The US delegate John C. Mariz, addressing the 19th session of the United Nations Human Rights Council (UNHRC) in Geneva yesterday, said the Lessons Learnt and Reconciliation Commission (LLRC) report does not comprise any plan to execute its recommendations, nor does it sufficiently address the critical issue of accountability.
The US says accountability can play an important role in the reconciliation process as substantiated by the recent history from countries that have gone through similar experiences.
A US-backed resolution against Sri Lanka is expected to be tabled before the UNHRC to force Sri Lankan government to promptly implement the recommendations made by the LLRC and deal with the accountability issues for the war crimes allegedly committed during the final phase of the Sri Lankan civil war.
A draft resolution has been circulated among the 47 member countries of UNHRC.
Several member states, especially China, Russia and Pakistan, have shown support to Sri Lanka to stave off the resolution arguing that the UN should not address country-specific situations. However, the US differed with the idea saying that the credibility of UN’s human rights machinery depends on its capacity to address urgent and persistent human rights situations to protect people suffering under oppressive governments.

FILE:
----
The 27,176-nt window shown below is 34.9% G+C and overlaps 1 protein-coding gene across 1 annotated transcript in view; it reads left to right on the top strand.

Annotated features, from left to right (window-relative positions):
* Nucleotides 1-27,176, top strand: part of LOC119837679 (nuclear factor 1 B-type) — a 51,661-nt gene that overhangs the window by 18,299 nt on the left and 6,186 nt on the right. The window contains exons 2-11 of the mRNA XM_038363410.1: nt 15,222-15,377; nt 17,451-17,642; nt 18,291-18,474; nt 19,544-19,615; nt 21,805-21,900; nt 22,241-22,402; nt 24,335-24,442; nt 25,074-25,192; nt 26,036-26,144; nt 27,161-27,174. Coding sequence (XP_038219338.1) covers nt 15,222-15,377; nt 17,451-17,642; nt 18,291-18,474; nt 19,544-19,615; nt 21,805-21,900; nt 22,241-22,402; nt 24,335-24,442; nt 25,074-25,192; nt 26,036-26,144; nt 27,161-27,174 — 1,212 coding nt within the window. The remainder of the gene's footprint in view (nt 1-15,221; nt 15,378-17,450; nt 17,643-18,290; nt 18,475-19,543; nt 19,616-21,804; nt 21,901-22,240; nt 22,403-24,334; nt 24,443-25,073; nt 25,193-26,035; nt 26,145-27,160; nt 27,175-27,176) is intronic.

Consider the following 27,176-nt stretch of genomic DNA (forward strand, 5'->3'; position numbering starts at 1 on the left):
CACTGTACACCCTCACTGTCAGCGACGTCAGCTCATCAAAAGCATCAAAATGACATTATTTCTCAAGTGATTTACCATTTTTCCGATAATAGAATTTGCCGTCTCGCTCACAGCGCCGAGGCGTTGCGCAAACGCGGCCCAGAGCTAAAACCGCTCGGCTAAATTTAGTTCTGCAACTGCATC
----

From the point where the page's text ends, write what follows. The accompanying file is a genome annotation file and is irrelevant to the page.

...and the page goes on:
Earlier, UN Commissioner for Human Rights, Navi Pillay had welcomed the report’s publications and noted that it makes important recommendations. However, Pillay believed that the report fell “short of the comprehensive accountability process recommended by the Secretary-General’s Panel of Experts” and she went on to urge the UNHRC to discuss the report.
Commenting on the report, deputy spokesperson of the United States, Dept of State, Victoria Nuland expressed concern that it “does not fully address all the allegations of serious human rights violations that occurred in the final phase of the conflict.” She therefore urged the Sri Lankan government not only to fulfill all of the LLRC’s recommendations but also to address the accountability issues that the report did not cover.
The members of the UN Secretary-General’s Panel of Experts on Accountability in Sri Lanka – Marzuki Darusman, Steven R. Ratner and Yasmin Sooka have concluded that the only way for the truth to be exposed is for the UNHRC to create an independent investigative body to determine the facts and identify those responsible for the crime.
Sri Lanka says the government is taking measures to implement the LLRC recommendations systematically and it needs time and space to work towards reconciliation without interference from the international community.